September 2010

Grant Results

SUMMARY

Through the New Orleans Metropolitan Area Family Resiliency Project, the Department of Psychiatry of the Louisiana State University Health Sciences Center (LSUHSC) provided an array of behavioral and mental health services for children, first responders (including police, firefighters and emergency medical technicians) and their families in three New Orleans parishes hard hit by Hurricane Katrina.

The project described here built on the department of psychiatry's earlier work providing crisis-related mental health services before and after Katrina.

Key Results
The New Orleans Metropolitan Area Family Resiliency Project:

  • Used screening tools and surveys to assess the post-hurricane experiences and associated mental health issues of some 9,000 students, first responders and teachers.
  • Delivered counseling services to some 1,500 people.
  • Implemented a procedure for making mental health referrals.
  • Developed evidence-based prevention and intervention strategies to prepare for future disasters and to inform policy decisions.
  • Conducted two youth leadership programs to support youth resilience, build self-sufficiency and decrease risky behaviors.

Key Findings

  • Counselors screened nearly 7,000 students in the parishes of Orleans, Plaquemines and St. Bernard in the 2007–08 school year and delivered mental health services to 1,388 of them. Some 182 students continued to receive treatment after the grant ended.
  • Based on a small sample of 31 children, researchers found that overall symptoms of post-traumatic stress disorder (PTSD) and the four PTSD clusters—stressors, re-experiencing, avoidance and hyperarousal—decreased after treatment.
  • Counselors screened 1,340 first responders and provided mental health services to 127 of them. From 2007 to 2008, results of the screening suggest a slight decrease in first responders meeting the cut-off score for depression symptoms and a slight increase in the cut-off score for PTSD symptoms.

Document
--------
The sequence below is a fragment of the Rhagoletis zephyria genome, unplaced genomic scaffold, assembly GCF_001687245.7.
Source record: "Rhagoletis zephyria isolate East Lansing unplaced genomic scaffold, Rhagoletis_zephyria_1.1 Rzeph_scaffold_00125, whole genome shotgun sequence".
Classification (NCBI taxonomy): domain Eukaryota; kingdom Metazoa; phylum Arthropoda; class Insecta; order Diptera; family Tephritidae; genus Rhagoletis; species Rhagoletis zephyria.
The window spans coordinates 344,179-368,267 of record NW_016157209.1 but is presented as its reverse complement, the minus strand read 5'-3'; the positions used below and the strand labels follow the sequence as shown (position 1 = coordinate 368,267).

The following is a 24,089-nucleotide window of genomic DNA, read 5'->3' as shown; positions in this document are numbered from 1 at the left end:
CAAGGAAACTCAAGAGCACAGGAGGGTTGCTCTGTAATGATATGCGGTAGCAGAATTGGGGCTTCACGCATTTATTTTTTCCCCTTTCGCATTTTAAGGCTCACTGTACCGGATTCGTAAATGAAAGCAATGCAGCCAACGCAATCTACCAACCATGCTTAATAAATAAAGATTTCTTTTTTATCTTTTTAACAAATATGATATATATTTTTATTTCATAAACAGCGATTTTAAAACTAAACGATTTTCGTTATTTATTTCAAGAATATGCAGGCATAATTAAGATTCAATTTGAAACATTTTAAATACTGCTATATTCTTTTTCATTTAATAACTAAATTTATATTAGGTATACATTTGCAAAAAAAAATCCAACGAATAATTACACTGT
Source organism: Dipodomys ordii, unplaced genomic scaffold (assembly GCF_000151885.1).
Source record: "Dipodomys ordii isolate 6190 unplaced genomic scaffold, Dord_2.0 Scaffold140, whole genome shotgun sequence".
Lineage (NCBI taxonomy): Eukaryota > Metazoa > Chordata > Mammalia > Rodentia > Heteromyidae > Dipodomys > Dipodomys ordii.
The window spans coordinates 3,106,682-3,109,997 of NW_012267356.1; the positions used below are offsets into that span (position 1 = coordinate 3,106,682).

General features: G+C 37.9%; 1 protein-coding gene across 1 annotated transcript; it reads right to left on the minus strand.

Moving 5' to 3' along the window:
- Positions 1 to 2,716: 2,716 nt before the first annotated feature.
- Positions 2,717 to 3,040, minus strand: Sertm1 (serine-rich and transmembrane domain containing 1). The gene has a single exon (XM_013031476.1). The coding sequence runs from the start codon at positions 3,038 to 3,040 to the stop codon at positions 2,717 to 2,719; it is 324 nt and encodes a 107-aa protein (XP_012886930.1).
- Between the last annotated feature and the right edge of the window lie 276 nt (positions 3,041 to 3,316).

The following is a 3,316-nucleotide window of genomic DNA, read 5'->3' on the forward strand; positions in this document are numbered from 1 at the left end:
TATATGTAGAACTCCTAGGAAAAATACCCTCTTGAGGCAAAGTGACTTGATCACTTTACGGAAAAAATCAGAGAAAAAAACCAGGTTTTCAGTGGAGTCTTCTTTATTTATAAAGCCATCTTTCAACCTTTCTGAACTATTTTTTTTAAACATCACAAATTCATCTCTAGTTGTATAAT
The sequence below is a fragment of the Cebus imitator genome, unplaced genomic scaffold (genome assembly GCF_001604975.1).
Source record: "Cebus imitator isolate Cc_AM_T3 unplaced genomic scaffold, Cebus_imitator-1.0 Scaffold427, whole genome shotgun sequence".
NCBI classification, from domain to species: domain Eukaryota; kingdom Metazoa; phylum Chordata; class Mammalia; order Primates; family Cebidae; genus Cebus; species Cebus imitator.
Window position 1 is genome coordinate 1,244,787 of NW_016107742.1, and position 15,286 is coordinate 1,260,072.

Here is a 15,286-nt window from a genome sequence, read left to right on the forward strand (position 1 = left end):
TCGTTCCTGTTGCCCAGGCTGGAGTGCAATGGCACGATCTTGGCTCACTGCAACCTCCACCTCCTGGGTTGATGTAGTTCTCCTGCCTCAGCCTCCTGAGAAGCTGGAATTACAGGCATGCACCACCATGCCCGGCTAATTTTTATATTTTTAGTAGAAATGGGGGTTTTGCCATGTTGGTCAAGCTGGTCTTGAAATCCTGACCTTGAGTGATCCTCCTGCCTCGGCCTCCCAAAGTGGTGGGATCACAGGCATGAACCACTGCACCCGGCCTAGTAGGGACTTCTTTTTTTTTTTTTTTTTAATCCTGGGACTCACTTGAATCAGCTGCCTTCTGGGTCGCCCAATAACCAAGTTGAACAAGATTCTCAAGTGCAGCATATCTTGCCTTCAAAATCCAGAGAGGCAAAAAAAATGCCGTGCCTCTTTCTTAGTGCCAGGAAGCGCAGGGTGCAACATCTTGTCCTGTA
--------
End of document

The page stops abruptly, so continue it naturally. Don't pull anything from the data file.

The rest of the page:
Funding
The Robert Wood Johnson Foundation (RWJF) provided $718,601 for the project from 2007 to 2009.

 See Grant Detail & Contact Information
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THE PROBLEM

More than a year after Hurricane Katrina, one of the worst disasters in U.S. history, much devastation remained in New Orleans and the Gulf Region, and recovery was moving slowly. Children and families who had returned to the New Orleans metropolitan area continued to suffer from the trauma, and in addition, they faced economic loss, unstable living arrangements and uncertainty about the future.

First responders, including police officers, firefighters and emergency workers, were experiencing many of the same stressors, while also dealing with staffing shortages and increased demand for their services.

The Department of Psychiatry at the Louisiana State University Health Sciences Center, which provides clinical direction to the state's crisis counseling program, played a key role in addressing the mental health needs of people in post-Katrina New Orleans. Howard J. Osofsky, M.D., Ph.D., chair of the department, and Joy D. Osofsky, Ph.D., professor of pediatrics and psychiatry, were at the forefront of the initial response after the storm.